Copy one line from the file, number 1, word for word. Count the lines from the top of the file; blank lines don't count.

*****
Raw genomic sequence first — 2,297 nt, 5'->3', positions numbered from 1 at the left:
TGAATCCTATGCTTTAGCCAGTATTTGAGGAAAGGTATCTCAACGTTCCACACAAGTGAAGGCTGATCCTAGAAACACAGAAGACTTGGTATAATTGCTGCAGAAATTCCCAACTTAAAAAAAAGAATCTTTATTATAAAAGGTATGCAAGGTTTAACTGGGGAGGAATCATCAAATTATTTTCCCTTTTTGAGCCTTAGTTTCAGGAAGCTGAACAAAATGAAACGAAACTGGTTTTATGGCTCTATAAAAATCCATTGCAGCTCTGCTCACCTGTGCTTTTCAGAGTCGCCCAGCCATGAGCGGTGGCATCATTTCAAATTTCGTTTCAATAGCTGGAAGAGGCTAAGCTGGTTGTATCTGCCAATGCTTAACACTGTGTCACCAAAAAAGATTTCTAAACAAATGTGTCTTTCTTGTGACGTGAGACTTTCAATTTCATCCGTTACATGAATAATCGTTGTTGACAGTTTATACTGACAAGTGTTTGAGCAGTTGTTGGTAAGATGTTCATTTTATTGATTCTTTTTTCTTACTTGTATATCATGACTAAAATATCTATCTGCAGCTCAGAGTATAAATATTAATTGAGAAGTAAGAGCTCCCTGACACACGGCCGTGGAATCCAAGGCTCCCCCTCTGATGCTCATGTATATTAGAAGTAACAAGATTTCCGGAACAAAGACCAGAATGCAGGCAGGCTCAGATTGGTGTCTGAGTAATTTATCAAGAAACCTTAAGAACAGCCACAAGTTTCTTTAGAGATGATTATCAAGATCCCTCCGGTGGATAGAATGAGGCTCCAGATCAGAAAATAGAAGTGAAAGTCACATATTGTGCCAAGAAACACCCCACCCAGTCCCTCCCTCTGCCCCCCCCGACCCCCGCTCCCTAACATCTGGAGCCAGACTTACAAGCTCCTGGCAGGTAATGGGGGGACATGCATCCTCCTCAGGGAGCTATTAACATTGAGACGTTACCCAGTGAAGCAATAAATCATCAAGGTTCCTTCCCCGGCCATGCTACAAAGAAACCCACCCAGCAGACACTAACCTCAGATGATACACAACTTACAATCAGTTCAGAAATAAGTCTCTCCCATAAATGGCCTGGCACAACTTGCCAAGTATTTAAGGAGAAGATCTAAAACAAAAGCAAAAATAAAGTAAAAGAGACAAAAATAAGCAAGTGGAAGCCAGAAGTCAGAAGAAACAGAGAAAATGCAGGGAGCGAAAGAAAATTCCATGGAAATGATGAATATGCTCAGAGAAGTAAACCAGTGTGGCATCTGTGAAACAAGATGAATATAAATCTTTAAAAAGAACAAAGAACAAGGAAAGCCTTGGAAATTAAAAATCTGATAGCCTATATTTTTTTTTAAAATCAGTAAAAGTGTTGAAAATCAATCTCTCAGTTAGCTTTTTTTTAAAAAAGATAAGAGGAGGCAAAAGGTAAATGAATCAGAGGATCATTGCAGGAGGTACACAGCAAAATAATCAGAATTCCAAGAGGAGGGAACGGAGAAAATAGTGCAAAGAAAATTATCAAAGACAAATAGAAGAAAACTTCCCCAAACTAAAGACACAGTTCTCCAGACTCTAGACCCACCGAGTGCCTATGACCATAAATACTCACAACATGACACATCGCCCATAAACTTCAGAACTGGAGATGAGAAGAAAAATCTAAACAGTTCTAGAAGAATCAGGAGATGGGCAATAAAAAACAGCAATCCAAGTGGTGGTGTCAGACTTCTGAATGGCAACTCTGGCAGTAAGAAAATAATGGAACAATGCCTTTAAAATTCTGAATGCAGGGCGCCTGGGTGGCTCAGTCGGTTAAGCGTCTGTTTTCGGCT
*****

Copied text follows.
Raw genomic sequence first — 2,297 nt, 5'->3', positions numbered from 1 at the left: